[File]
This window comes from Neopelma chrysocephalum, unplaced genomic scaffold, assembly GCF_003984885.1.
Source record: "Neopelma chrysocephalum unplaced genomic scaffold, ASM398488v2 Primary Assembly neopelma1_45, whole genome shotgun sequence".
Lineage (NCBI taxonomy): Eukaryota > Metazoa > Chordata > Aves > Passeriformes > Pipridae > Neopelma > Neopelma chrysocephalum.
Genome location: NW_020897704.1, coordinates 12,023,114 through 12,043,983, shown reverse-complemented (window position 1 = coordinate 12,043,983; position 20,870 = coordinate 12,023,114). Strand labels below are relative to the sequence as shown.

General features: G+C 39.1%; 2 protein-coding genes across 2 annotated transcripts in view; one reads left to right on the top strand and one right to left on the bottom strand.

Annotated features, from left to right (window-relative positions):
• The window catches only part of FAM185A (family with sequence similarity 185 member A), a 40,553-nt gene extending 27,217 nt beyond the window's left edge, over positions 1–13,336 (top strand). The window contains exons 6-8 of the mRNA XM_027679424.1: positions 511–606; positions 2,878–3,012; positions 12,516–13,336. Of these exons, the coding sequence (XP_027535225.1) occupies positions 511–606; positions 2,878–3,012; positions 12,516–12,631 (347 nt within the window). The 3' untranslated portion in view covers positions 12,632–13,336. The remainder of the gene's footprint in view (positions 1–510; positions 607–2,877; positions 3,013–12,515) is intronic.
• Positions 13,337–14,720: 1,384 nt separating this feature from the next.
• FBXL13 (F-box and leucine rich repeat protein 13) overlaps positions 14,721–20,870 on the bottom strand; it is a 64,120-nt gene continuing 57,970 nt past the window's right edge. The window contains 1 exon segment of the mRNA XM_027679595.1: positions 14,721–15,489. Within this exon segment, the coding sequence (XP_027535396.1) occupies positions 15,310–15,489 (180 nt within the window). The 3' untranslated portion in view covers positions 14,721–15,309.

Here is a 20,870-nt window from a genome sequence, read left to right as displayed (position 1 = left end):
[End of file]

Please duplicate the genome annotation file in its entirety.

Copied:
This window comes from Neopelma chrysocephalum, unplaced genomic scaffold, assembly GCF_003984885.1.
Source record: "Neopelma chrysocephalum unplaced genomic scaffold, ASM398488v2 Primary Assembly neopelma1_45, whole genome shotgun sequence".
Lineage (NCBI taxonomy): Eukaryota > Metazoa > Chordata > Aves > Passeriformes > Pipridae > Neopelma > Neopelma chrysocephalum.
Genome location: NW_020897704.1, coordinates 12,023,114 through 12,043,983, shown reverse-complemented (window position 1 = coordinate 12,043,983; position 20,870 = coordinate 12,023,114). Strand labels below are relative to the sequence as shown.

General features: G+C 39.1%; 2 protein-coding genes across 2 annotated transcripts in view; one reads left to right on the top strand and one right to left on the bottom strand.

Annotated features, from left to right (window-relative positions):
• The window catches only part of FAM185A (family with sequence similarity 185 member A), a 40,553-nt gene extending 27,217 nt beyond the window's left edge, over positions 1–13,336 (top strand). The window contains exons 6-8 of the mRNA XM_027679424.1: positions 511–606; positions 2,878–3,012; positions 12,516–13,336. Of these exons, the coding sequence (XP_027535225.1) occupies positions 511–606; positions 2,878–3,012; positions 12,516–12,631 (347 nt within the window). The 3' untranslated portion in view covers positions 12,632–13,336. The remainder of the gene's footprint in view (positions 1–510; positions 607–2,877; positions 3,013–12,515) is intronic.
• Positions 13,337–14,720: 1,384 nt separating this feature from the next.
• FBXL13 (F-box and leucine rich repeat protein 13) overlaps positions 14,721–20,870 on the bottom strand; it is a 64,120-nt gene continuing 57,970 nt past the window's right edge. The window contains 1 exon segment of the mRNA XM_027679595.1: positions 14,721–15,489. Within this exon segment, the coding sequence (XP_027535396.1) occupies positions 15,310–15,489 (180 nt within the window). The 3' untranslated portion in view covers positions 14,721–15,309.

Here is a 20,870-nt window from a genome sequence, read left to right as displayed (position 1 = left end):